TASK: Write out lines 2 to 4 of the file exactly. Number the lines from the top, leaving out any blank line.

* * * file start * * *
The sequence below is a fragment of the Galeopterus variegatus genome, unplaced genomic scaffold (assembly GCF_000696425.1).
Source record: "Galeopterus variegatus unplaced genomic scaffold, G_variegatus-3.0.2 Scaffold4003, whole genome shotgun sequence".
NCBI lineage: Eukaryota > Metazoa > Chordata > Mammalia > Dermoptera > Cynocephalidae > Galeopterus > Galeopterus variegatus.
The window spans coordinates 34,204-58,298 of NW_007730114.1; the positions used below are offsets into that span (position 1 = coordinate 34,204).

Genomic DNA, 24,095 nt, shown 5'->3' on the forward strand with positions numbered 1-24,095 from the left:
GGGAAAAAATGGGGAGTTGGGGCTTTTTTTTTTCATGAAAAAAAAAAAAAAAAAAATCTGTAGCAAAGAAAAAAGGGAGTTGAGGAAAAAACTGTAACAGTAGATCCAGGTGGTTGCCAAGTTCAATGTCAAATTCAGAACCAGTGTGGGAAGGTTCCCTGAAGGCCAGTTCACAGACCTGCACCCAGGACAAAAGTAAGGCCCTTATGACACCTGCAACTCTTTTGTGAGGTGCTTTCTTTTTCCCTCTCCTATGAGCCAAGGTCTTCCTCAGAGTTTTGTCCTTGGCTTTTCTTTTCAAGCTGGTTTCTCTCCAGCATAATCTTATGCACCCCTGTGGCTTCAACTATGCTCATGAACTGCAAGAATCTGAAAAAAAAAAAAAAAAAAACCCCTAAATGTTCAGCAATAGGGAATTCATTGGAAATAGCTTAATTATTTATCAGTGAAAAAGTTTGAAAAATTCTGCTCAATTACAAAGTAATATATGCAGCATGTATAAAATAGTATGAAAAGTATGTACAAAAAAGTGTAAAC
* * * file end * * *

Source record: "Galeopterus variegatus unplaced genomic scaffold, G_variegatus-3.0.2 Scaffold4003, whole genome shotgun sequence".
NCBI lineage: Eukaryota > Metazoa > Chordata > Mammalia > Dermoptera > Cynocephalidae > Galeopterus > Galeopterus variegatus.
The window spans coordinates 34,204-58,298 of NW_007730114.1; the positions used below are offsets into that span (position 1 = coordinate 34,204).